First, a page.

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Rad Resilient City Initiative

Effective Post-detonation Public Warnings

Formula for Writing an Effective Message for Postdetonation Public Warning

Planning for an incident of nuclear terrorism should include the development of pre-scripted, pre-vetted, and scientifically based warning messages for fallout. Below are the essential principles of an effective public warning message, drawing on an extensive evidence base about what actually motivates people to execute protective actions.1-4 A sample public warning message—one that provides initial guidance on immediate sheltering in the aftermath of a nuclear detonation—demonstrates these principles in practice. In actuality, jurisdictions will need to develop a series of time-sensitive public warning messages about protective guidance, as represented in Sample Fallout Warning Messages for the Post–Nuclear Detonation Period. Until more comprehensive resources emerge, pre-scripted fallout protective guidance messages can adopt the form modeled below and draw content from the sample fallout warning messages, in consultation with the jurisdiction’s own radiation control and public health experts.

Components of an Effective Public Warning Message

Message source: The warning message should specify who is issuing it. Since no one source is credible for everyone, a mixed group of agencies, officials, and advisors should be identified as the source of messages. Pre-incident coordination can facilitate alignment of messaging before and after an event.

Message content: Four major elements should be addressed in the message’s content:

  1. The words should describe exactly what action people should take.

  2. The message should tell people when to start taking the action and by when they should have completed it.

  3. The message should specify who should and who should not take the recommended action. It should also provide the reasons why or why not.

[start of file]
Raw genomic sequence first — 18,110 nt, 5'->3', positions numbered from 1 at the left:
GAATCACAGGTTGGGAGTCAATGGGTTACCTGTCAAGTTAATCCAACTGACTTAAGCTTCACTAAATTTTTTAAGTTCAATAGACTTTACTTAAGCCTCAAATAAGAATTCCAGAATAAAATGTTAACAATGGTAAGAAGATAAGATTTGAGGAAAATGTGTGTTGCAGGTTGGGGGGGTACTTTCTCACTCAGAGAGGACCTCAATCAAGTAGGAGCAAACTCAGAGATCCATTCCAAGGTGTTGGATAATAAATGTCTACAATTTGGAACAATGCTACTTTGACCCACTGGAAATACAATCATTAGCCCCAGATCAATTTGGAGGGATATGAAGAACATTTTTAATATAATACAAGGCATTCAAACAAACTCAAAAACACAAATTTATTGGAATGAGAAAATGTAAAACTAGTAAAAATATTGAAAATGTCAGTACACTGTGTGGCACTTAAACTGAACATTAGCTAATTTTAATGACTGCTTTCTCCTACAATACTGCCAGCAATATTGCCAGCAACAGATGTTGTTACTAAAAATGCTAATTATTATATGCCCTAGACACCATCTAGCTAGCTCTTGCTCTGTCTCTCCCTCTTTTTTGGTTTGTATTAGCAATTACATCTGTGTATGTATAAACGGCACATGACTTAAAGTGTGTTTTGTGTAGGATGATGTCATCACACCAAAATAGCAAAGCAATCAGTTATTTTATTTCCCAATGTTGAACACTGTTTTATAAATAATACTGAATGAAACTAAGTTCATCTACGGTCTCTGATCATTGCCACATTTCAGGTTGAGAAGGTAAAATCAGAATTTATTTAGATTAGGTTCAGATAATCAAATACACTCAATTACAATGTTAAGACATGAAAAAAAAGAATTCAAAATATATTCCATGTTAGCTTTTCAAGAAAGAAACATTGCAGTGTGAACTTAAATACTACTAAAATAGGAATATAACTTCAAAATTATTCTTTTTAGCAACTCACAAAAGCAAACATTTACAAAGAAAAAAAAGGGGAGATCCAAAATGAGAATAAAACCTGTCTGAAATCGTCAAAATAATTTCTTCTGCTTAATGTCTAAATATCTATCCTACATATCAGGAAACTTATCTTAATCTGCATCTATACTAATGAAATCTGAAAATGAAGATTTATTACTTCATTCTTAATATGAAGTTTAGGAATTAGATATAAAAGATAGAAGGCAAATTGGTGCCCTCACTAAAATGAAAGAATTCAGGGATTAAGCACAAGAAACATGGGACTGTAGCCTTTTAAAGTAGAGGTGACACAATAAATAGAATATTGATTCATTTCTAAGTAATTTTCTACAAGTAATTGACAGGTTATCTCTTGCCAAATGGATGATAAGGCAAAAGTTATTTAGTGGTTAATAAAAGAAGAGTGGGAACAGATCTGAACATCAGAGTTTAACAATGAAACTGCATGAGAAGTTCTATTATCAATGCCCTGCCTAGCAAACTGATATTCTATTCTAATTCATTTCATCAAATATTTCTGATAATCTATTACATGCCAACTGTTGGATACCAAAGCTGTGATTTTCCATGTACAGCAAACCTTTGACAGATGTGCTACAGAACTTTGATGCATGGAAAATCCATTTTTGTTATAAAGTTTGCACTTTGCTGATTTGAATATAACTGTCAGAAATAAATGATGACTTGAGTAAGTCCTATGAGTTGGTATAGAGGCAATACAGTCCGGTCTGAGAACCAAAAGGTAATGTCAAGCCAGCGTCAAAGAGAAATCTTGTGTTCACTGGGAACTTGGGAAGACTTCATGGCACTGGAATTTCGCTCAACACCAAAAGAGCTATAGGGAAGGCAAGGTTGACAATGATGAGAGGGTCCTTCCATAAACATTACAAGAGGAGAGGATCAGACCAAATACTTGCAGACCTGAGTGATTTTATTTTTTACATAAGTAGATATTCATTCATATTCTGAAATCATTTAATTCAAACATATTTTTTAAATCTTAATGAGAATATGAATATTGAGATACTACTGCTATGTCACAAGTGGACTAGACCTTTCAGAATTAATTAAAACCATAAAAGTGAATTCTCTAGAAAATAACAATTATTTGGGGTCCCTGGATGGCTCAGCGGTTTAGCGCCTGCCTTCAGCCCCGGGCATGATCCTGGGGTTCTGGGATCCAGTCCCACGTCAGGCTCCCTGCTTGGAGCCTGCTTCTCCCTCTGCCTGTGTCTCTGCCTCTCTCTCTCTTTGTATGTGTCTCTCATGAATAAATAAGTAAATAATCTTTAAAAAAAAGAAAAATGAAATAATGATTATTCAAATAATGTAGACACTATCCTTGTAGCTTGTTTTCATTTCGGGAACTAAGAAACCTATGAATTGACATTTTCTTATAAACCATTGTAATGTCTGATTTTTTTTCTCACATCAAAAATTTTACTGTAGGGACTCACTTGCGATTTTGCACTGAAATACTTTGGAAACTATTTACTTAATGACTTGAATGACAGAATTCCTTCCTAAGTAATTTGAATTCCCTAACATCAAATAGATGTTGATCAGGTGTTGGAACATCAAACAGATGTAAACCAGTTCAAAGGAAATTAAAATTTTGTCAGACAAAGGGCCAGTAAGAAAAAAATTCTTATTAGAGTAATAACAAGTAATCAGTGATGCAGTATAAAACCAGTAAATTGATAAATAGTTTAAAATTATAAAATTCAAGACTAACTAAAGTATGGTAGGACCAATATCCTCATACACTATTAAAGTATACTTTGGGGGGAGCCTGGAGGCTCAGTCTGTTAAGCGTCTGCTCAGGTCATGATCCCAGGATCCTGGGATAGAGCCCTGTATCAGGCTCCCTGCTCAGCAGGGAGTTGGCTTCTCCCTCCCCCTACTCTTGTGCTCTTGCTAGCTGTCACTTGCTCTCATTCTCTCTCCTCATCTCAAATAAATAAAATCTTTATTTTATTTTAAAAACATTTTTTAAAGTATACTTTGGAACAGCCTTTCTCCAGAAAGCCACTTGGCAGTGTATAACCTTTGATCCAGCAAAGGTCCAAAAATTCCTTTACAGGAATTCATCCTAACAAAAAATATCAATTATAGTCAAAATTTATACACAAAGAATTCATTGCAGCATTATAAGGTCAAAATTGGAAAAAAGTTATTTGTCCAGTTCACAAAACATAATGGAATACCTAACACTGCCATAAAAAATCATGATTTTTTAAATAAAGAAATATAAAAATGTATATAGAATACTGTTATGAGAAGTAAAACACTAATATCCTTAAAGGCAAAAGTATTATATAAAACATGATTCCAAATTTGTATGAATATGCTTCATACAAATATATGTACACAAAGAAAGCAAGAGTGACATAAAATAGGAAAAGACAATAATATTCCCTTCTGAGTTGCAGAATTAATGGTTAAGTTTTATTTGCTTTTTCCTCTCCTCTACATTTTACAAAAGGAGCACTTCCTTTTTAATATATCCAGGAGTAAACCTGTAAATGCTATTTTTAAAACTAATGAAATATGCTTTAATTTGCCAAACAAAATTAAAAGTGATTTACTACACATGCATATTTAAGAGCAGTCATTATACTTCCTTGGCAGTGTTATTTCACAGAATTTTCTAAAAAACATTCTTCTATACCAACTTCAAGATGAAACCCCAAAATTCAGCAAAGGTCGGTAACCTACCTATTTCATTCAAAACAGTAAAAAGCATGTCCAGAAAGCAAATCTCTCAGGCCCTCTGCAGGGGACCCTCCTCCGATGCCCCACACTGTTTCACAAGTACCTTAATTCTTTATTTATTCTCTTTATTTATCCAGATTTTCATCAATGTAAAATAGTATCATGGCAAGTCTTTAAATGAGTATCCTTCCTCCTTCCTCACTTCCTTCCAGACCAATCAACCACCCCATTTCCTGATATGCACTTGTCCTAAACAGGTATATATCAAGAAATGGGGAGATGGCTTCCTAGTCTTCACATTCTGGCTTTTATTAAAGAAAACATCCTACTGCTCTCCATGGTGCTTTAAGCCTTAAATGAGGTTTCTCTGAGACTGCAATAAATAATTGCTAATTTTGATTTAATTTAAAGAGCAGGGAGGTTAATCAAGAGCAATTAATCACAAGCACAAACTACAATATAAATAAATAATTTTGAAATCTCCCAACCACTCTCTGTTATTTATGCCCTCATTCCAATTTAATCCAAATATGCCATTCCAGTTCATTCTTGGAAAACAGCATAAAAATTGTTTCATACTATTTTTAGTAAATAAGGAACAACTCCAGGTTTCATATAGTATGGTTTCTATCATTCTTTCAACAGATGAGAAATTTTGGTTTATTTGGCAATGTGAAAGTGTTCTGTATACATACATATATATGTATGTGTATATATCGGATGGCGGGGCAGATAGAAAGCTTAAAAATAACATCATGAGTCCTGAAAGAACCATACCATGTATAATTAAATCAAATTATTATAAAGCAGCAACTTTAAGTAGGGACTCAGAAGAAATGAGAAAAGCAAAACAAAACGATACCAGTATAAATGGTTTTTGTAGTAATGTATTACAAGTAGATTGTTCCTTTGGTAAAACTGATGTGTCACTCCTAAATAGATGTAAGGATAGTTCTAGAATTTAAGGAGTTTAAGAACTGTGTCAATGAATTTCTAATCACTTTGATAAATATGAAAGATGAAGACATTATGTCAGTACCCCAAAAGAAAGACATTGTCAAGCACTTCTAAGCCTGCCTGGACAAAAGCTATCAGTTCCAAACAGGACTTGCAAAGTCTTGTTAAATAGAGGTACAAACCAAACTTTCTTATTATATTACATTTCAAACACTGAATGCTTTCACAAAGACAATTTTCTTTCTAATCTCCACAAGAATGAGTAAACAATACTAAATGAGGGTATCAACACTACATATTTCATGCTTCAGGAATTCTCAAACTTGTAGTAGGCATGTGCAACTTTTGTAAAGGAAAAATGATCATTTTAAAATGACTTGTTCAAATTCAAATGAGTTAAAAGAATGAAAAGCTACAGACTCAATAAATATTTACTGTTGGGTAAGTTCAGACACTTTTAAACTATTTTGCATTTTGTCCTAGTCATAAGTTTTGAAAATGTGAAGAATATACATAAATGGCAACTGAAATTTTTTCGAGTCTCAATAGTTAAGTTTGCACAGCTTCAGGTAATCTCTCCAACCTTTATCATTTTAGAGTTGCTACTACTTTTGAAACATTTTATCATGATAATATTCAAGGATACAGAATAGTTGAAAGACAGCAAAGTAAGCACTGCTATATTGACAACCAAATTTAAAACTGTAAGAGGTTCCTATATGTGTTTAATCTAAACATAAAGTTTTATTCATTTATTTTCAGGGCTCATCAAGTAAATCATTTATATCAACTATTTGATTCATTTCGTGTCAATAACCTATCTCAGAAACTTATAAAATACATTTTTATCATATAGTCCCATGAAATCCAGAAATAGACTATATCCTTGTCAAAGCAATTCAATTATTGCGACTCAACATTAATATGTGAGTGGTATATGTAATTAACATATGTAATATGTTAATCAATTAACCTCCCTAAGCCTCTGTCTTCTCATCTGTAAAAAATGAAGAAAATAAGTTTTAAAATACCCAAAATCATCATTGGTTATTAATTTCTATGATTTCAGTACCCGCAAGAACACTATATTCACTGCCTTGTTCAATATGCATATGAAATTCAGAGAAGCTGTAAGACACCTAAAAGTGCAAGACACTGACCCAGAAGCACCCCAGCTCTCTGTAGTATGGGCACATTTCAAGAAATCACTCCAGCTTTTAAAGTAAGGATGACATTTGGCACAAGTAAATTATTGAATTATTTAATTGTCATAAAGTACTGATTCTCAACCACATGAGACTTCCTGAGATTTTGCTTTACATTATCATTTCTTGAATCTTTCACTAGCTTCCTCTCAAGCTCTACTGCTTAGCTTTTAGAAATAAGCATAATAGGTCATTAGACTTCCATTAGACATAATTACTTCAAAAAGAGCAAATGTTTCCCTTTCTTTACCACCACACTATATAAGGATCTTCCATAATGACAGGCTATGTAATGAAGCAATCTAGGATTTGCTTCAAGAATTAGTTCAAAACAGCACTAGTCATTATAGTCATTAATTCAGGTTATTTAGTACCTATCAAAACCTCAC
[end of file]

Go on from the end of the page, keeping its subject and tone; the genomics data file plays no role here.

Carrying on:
4. Finally, the message should make clear what the consequences are of the hazard and how taking the protective action will decrease losses.

Message style: The way in which the message is worded and spoken influences its ability to prompt action. There are 5 elements that contribute to a message’s effectiveness:

  1. Clarity: Simply worded messages work best. This is especially challenging for a nuclear detonation, which is technically complex and difficult to explain. Nevertheless, word choice can be guided by work that has been done previously for nuclear power plant preparedness and, more recently, on message testing for nuclear terrorism.

  2. Specificity: Be as concrete as possible in telling what you want the audience to do, using local landmarks, etc.

  3. Certainty: Messages should sound authoritative and confident.

  4. Accuracy: Misinformation and misunderstandings can create confusion and quickly erode public confidence.

  5. Consistency: Messages need to be internally consistent and stable over time. If circumstances change and advice differs, this should be noted and explained.

See an example of a post-nuclear detonation public warning message (PDF).

References

  1. Mileti DS, Sorensen JH. Communication of emergency public warnings: a social science perspective and state-of-the-art assessment. Oak Ridge National Laboratory. ORNL-6609. August 1990.

  2. Bean H, Mileti D. RCPGP warning system integration research project; Los Angeles / National Capitol Region / New York—Final Report. National Consortium for the Study of Terrorism and Responses to Terrorism (START). November 2010.

  3. Committee on Public Response to Alerts and Warnings on Mobile Devices: Current Knowledge and Research Gaps; National Research Council. Public Response to Alerts and Warnings on Mobile Devices: Summary of a Workshop on Current Knowledge and Research Gaps. Washington, DC: National Academies Press; 2011. http://www.nap.edu/catalog/13076.html. Accessed August 5, 2011.

  4. National Research Council. Tsunami Warning and Preparedness: An Assessment of the U.S. Tsunami Program and the Nation’s Preparedness Efforts. Washington, DC: National Academies Press; 2010.

 

 

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